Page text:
It is also one of the poorest, wildest, most remote, and culturally conservative provinces in all of Afghanistan. Badakhshan has the highest rate of maternal mortality and child mortality in the entire world, due in part to its inaccessibility and crippling poverty, but also in part to a culture that sometimes puts tradition ahead of women's health. A man will rarely seek hospital treatment for his wife unless it's clear she won't survive otherwise. With childbirth, this often means a woman may undergo three or four days of agonizing labor.
By the time she reaches a hospital — often on the back of a donkey after traveling over rocky mountain tracks — it is usually too late to save both mother and child. On the day I wrote the letter I was warned not to travel because there had been a credible threat that the Taliban planned to kill me by planting an improvised explosive device a roadside bomb underneath my car. The Taliban dislike women holding such powerful positions in government as I do, and they dislike my public criticisms even more.
Recently they have tried even harder than usual to murder me, threatening my home, tracking my journeys to work so they can lay a bomb as my car passes, even firing on a convoy of police vehicles that was supposed to protect me. One recent gun attack on my car lasted for 30 minutes, killing two policemen.
I stayed inside the vehicle, not knowing if I would be alive or dead when it was over. I know the Taliban and those others who seek to silence me for speaking out against corruption and bad leadership in my country will not be happy until I am dead. But on this day I ignored the threat. I have ignored countless similar threats, because if I didn't, I could not do my job. But I felt the threat. I always feel it. That's the very nature of threat, and those who threaten know that. I awoke my eldest daughter, Shaharzad, who is twelve, at 6: Shaharzad's eyes, full of questions, met mine.
I placed my finger to her lips and kissed her and her sleeping sister on the forehead as I quietly left the room and closed the door. I regularly tear myself away from my children to do my work, despite knowing I might well be murdered. The next time we feel low, nurturing our petty FWPs as my daughter puts it First World Problems we just have to think of these women Do go get a copy and read this one, if you can.
Mar 13, Jenny Tipping rated it really liked it Shelves: Review written for http: The story traces her life from her birth into a patriarchal society in Northern Afghanistan, through the death of her father, himself a prominent and respected politician and the turbulence caused by his assassination. Always ambitious, she goes to school in Kabul during the Soviet and civil war eras but her educati Review written for http: Always ambitious, she goes to school in Kabul during the Soviet and civil war eras but her education is cut short in with the arrival of the Taliban and she returns to her home province of Badakhshan, which is under Northern Alliance control.
From this point she knows her path is to help the people of her country and this leads on to her to work for UNICEF and eventually to becoming a Speaker of the parliament in The main body of the text is first person narrative. It is both factual and emotional. The style is neither excessively arrogant nor annoyingly modest.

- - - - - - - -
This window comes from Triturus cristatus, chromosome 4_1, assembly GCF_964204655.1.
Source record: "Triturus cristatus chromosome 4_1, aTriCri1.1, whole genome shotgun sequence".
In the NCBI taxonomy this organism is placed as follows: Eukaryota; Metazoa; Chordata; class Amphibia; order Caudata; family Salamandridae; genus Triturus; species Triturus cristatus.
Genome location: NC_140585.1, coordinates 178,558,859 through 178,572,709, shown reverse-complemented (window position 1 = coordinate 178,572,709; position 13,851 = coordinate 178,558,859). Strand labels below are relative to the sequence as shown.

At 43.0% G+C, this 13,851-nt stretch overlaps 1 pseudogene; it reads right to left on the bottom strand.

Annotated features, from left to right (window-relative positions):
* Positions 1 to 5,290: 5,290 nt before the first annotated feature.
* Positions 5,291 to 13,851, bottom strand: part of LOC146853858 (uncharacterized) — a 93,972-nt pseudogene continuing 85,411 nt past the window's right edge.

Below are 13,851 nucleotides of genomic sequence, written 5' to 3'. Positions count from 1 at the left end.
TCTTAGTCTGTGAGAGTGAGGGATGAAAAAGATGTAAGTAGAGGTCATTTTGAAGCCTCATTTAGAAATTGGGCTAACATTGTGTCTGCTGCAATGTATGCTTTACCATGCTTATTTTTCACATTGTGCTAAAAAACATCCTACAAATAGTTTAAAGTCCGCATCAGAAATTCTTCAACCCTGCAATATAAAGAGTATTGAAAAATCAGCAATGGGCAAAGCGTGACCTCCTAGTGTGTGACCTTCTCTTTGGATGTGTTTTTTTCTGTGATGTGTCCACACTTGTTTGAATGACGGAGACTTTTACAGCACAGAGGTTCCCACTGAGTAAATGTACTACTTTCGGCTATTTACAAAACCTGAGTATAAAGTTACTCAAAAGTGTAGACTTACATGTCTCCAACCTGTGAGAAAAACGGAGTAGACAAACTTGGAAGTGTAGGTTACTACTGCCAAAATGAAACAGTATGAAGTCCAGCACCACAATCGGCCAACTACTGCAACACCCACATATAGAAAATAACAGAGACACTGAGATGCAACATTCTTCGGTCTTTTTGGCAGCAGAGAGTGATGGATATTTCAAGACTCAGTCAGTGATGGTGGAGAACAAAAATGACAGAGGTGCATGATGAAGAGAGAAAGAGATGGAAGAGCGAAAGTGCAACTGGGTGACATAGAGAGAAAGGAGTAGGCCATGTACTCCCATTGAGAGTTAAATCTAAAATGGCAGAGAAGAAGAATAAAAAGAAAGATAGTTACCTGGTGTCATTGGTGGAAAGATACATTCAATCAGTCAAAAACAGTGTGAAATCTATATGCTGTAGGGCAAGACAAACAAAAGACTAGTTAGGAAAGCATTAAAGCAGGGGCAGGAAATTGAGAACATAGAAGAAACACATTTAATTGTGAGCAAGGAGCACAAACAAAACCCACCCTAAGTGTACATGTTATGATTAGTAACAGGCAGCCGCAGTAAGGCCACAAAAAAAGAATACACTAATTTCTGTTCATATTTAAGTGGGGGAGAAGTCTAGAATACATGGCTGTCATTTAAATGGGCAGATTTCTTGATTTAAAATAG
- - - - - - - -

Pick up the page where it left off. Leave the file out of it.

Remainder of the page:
She was ambitious, she worked hard, she achieved great success, she has received multiple death threats. She loved her family and her husband passionately and she grieved deeply when she lost them. These are the facts of her reality. She neither shies from them nor revels in them. The chapters are divided by letters to her daughters to be read in the event of her death. Through these she is passing on to her daughters her values, her love of her country and of her Muslim faith, in case they have to grow up without her and without the loving family from whom Fawzia herself learned so much.
I thought initially that the divide between the main chapters and the letters to her daughters would signify the divide between her public persona and her family life. But actually there is no divide. She feels the same powerful maternal instinct towards Afghanistan as she does towards her daughters. What comes across is the strength and determination of Afghan women as they live at the mercy of the men in power.
From the Soviet invasion to the present day the circumstances of Afghan women have alternated between the freedom of the Soviet and post-Taliban eras and the total repression of the Taliban. She is clearly a serious woman and the stories are harrowing, but it is well written with the help of journalist, Nadene Ghouri and gives an insight into an inspiring woman and a remarkable country.
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Jul 10, Julie Dolcemaschio rated it it was ok. This book left a lot of unanswered questions for me, and I put the book down with perhaps three dozen pages left. The story is harrowing, as any story of a woman growing up and living in Afghanistan would be, but throughout the book I never felt as though Koofi understood life outside of Afghanistan enough to actually rule, or lead a country in such a condition as this one.
In short, I didn't buy it, or her.
The Favored Daughter and Why Women Will Save Afghanistan | HuffPost
While she said she was educated, I didn't see it in terms of her knowledge of how the re This book left a lot of unanswered questions for me, and I put the book down with perhaps three dozen pages left. While she said she was educated, I didn't see it in terms of her knowledge of how the rest of the world works, and that her very gender is not respected or hardly acknowledged at all left me cold and, frankly, skeptical of her powers to change things. I appreciated the beauty of the Afghanistan she loves, and I saw her strength shine through every word.